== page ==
CL: Cutaneous Leishmaniasis; CMBD: Hospital Discharge Records of the National Health System; CRC: Capture-Recapture; IR: Incidence Rate; MCL: Mucocutaneous Leishmaniasis; VL: Visceral Leishmaniasis; RENAVE: National Surveillance Network.

Table 3. Number of cases of leishmaniasis, by data source, after case-linkage, and combined estimates based on CRC analysis, Spain, 2016–2017.

The capture–recapture estimates are calculated separately for each calendar year (2016 and 2017).

In the same year, 206 cases of CL and 24 of MCL were registered together by RENAVE and CMBD. The total number of affected people was estimated at 393 for CL (95% CI: 242–545) and 52 (95% CI: 13–91) for MCL. The IRs were 0.88 (CL) and 0.12 (MCL), representing an underreporting of 50.4% and 58% for CL and MCL, respectively. RENAVE detects 46% of CL cases and 17.2% of MCL cases that are estimated, while CMBD detects 6.4% and 28.7%, respectively.

In 2017, 424 cases of VL were identified, 116 in both CMBD and RENAVE (Table 3). The total number of affected people was estimated at 385 (95% CI: 355–417) with an IR of 0.86 and an underreporting of 20.2%. In the same year, 220 cases of CL and 14 of MCL were registered. The total number of affected people was estimated at 465 for CL (95% CI: 278–653) and 54 (95% CI: -10-119) for MCL. The IRs were 1.04 (CL) and 0.12 (MCL). According to these estimates, 55.1% of CL cases and 74.1% of MCL were not registered. RENAVE detects 52.3% of VL, 41.2% of CL cases and 7.4% of MCL cases that are estimated, while CMBD detects 57.5%, 6% and 18.5%, respectively.

Considering all cases for both years and both registries, underreporting of VL was estimated to be 17.6%, CL 53.9% and MCL 70%.


Our results support the existence of underreporting of cases of leishmaniasis and quantify its magnitude, by estimating an IR of the disease higher than that reflected by RENAVE in 2016–2017 in Spain [11]. In addition, the application of the capture-recapture method to compare the IR obtained by RENAVE and CMBD has allowed us to assess the completeness of both records, being greater in RENAVE, as expected if we bear in mind that CMBD only record leishmaniasis cases requiring hospitalization and also that the difference in the completeness of VL between the two sources is not large compared to that of CL.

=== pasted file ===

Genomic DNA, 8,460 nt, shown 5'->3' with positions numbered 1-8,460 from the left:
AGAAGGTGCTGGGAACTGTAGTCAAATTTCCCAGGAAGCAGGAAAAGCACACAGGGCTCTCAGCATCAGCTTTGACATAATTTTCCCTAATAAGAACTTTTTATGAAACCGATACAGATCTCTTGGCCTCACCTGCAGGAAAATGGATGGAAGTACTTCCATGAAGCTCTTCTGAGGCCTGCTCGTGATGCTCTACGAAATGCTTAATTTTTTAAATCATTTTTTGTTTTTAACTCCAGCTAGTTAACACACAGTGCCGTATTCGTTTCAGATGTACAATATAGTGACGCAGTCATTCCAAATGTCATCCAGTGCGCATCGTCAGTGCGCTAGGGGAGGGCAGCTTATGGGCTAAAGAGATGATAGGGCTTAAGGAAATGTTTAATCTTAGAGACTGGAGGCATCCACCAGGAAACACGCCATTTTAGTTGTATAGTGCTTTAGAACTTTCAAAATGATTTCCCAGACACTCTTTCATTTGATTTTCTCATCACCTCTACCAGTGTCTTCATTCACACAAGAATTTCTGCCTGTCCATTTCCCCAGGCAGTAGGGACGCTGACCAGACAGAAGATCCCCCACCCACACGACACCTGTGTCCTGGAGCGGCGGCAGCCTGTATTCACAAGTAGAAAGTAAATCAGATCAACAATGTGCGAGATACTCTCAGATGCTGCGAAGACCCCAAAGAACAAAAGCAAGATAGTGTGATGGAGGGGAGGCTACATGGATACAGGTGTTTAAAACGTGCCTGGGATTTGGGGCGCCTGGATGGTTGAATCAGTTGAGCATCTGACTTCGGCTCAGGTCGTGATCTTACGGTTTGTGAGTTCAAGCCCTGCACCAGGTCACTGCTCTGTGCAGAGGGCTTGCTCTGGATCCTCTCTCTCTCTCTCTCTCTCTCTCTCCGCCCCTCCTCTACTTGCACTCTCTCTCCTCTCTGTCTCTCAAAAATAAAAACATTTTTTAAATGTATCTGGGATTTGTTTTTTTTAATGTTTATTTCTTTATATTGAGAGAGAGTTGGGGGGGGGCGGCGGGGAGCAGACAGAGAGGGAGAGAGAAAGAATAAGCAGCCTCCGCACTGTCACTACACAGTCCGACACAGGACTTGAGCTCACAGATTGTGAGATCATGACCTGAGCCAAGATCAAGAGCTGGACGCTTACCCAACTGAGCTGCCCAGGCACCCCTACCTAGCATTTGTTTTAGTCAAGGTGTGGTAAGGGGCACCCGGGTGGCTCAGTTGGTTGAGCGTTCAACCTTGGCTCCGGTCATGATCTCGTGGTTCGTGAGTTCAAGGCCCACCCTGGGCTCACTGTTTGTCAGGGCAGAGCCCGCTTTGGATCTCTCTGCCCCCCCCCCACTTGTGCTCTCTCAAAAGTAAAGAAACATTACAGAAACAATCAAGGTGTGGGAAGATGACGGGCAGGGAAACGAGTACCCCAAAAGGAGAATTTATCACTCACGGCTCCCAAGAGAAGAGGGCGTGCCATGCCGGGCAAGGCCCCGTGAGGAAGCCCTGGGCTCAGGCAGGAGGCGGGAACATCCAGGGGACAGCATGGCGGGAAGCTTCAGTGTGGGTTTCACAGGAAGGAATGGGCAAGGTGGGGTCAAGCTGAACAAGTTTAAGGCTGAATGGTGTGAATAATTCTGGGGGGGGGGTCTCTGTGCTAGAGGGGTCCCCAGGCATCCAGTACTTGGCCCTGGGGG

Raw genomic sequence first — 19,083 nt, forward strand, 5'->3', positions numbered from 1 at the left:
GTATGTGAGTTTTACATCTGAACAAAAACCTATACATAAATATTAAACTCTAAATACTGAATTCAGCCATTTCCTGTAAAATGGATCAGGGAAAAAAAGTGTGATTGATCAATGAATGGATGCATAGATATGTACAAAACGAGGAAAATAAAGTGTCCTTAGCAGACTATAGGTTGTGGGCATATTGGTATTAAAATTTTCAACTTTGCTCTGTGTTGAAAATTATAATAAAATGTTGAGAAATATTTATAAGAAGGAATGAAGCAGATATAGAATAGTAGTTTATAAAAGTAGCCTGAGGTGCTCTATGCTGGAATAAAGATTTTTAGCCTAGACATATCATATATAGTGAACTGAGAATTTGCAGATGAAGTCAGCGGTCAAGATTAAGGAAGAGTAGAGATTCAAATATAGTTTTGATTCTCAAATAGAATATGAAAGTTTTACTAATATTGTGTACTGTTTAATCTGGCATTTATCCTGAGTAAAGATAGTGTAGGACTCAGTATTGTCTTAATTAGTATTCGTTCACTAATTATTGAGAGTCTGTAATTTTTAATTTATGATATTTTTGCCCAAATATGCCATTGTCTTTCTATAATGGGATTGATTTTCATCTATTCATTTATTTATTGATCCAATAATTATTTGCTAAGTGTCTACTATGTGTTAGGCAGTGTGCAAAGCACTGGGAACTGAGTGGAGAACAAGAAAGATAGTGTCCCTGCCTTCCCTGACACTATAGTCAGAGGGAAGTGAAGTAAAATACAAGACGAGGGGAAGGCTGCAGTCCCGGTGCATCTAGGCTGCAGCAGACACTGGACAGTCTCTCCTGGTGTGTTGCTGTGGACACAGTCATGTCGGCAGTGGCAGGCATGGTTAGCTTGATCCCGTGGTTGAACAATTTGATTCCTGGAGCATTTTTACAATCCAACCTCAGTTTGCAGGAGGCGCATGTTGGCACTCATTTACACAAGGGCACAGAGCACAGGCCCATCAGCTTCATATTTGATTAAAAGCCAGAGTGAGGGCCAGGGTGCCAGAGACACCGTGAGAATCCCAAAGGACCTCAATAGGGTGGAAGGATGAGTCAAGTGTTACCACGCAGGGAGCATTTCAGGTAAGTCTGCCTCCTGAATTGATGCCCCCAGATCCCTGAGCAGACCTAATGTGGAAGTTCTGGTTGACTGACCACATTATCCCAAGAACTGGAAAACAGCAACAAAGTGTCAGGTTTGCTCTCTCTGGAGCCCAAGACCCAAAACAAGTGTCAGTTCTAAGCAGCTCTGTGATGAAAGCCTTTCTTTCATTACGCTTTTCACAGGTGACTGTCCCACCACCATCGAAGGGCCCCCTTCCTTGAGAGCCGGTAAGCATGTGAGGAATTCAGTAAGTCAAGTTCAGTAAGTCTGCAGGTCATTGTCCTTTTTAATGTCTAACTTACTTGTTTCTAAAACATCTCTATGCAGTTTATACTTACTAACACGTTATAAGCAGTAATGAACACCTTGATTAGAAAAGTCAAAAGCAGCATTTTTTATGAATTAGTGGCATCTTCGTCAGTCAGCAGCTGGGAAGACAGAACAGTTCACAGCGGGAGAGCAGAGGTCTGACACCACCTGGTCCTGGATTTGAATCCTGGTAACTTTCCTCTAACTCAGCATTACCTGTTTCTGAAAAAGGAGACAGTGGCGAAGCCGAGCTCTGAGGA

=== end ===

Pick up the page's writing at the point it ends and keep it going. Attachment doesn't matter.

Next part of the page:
Both data sources are geographically comprehensive as they include cases form every autonomous Spanish region. We consider them to be complementary, as RENAVE includes notifications from all health care facilities (primary care and hospitalizations) and CMBD collects all cases discharged with leishmaniasis diagnostic, many of them maybe not actively notified to RENAVE.

Although this method has been applied in other countries to analyse leishmaniasis incidence, such as Brazil, Argentina and Bolivia [2123], it is the first time, to our knowledge, that it has been used in a country belonging to the WHO European region. Nevertheless, this type of study has been useful at the European level to estimate the incidence of other infections that cause a large burden of disease such as hepatitis C or malaria [24, 25].

Our results for both RENAVE+CMBD show an improvement in reporting compared to previous publications, which estimated an underreporting of 25–40% for VL and almost 100% for CL in Spain [3], although the underreporting in RENAVE, which is actually the national surveillance data source, is higher. In countries like Bolivia and Brazil, this method found underreporting percentages of around 73% for CL in Bolivia and 42–45% for VL in Brazil [21, 23]. The use of standardized and validated methods to evaluate a surveillance system would allow for more reliable comparisons over time and between different countries and should be included among the routine tasks of surveillance activities.